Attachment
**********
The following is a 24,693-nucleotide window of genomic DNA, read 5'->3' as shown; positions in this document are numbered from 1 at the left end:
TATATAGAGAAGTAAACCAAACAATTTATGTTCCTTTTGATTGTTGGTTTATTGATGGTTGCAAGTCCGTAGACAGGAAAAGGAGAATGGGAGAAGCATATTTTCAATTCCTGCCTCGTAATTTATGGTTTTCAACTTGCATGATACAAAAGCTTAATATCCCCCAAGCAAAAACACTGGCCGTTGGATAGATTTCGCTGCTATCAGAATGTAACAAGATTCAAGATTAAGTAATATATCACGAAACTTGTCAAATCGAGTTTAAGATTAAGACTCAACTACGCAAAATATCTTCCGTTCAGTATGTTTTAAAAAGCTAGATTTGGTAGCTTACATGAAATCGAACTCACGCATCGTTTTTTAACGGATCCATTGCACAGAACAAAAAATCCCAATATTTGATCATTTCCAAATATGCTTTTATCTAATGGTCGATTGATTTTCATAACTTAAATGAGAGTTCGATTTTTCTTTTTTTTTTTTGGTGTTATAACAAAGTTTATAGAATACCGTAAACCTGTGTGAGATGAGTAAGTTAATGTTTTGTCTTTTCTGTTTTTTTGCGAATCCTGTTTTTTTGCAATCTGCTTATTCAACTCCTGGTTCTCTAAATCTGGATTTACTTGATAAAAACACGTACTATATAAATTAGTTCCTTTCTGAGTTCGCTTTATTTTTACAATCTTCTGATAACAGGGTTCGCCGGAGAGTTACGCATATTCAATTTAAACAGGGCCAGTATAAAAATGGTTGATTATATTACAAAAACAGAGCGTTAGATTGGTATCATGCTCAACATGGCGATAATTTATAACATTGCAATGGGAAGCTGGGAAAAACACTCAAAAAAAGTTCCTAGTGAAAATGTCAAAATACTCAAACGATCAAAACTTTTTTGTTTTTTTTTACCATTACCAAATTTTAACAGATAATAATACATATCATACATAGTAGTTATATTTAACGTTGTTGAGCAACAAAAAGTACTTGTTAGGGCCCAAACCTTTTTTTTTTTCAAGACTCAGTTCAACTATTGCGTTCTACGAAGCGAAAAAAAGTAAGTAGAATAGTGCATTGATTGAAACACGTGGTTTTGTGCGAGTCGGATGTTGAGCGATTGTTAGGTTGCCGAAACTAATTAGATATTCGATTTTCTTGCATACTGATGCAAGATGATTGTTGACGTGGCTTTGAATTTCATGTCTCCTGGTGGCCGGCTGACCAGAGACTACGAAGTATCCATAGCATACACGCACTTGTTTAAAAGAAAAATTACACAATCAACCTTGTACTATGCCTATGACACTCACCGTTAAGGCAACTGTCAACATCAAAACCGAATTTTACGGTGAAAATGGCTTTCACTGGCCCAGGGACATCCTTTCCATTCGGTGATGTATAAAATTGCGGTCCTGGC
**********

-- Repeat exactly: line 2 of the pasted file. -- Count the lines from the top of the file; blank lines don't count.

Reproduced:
TATATAGAGAAGTAAACCAAACAATTTATGTTCCTTTTGATTGTTGGTTTATTGATGGTTGCAAGTCCGTAGACAGGAAAAGGAGAATGGGAGAAGCATATTTTCAATTCCTGCCTCGTAATTTATGGTTTTCAACTTGCATGATACAAAAGCTTAATATCCCCCAAGCAAAAACACTGGCCGTTGGATAGATTTCGCTGCTATCAGAATGTAACAAGATTCAAGATTAAGTAATATATCACGAAACTTGTCAAATCGAGTTTAAGATTAAGACTCAACTACGCAAAATATCTTCCGTTCAGTATGTTTTAAAAAGCTAGATTTGGTAGCTTACATGAAATCGAACTCACGCATCGTTTTTTAACGGATCCATTGCACAGAACAAAAAATCCCAATATTTGATCATTTCCAAATATGCTTTTATCTAATGGTCGATTGATTTTCATAACTTAAATGAGAGTTCGATTTTTCTTTTTTTTTTTTGGTGTTATAACAAAGTTTATAGAATACCGTAAACCTGTGTGAGATGAGTAAGTTAATGTTTTGTCTTTTCTGTTTTTTTGCGAATCCTGTTTTTTTGCAATCTGCTTATTCAACTCCTGGTTCTCTAAATCTGGATTTACTTGATAAAAACACGTACTATATAAATTAGTTCCTTTCTGAGTTCGCTTTATTTTTACAATCTTCTGATAACAGGGTTCGCCGGAGAGTTACGCATATTCAATTTAAACAGGGCCAGTATAAAAATGGTTGATTATATTACAAAAACAGAGCGTTAGATTGGTATCATGCTCAACATGGCGATAATTTATAACATTGCAATGGGAAGCTGGGAAAAACACTCAAAAAAAGTTCCTAGTGAAAATGTCAAAATACTCAAACGATCAAAACTTTTTTGTTTTTTTTTACCATTACCAAATTTTAACAGATAATAATACATATCATACATAGTAGTTATATTTAACGTTGTTGAGCAACAAAAAGTACTTGTTAGGGCCCAAACCTTTTTTTTTTTCAAGACTCAGTTCAACTATTGCGTTCTACGAAGCGAAAAAAAGTAAGTAGAATAGTGCATTGATTGAAACACGTGGTTTTGTGCGAGTCGGATGTTGAGCGATTGTTAGGTTGCCGAAACTAATTAGATATTCGATTTTCTTGCATACTGATGCAAGATGATTGTTGACGTGGCTTTGAATTTCATGTCTCCTGGTGGCCGGCTGACCAGAGACTACGAAGTATCCATAGCATACACGCACTTGTTTAAAAGAAAAATTACACAATCAACCTTGTACTATGCCTATGACACTCACCGTTAAGGCAACTGTCAACATCAAAACCGAATTTTACGGTGAAAATGGCTTTCACTGGCCCAGGGACATCCTTTCCATTCGGTGATGTATAAAATTGCGGTCCTGGC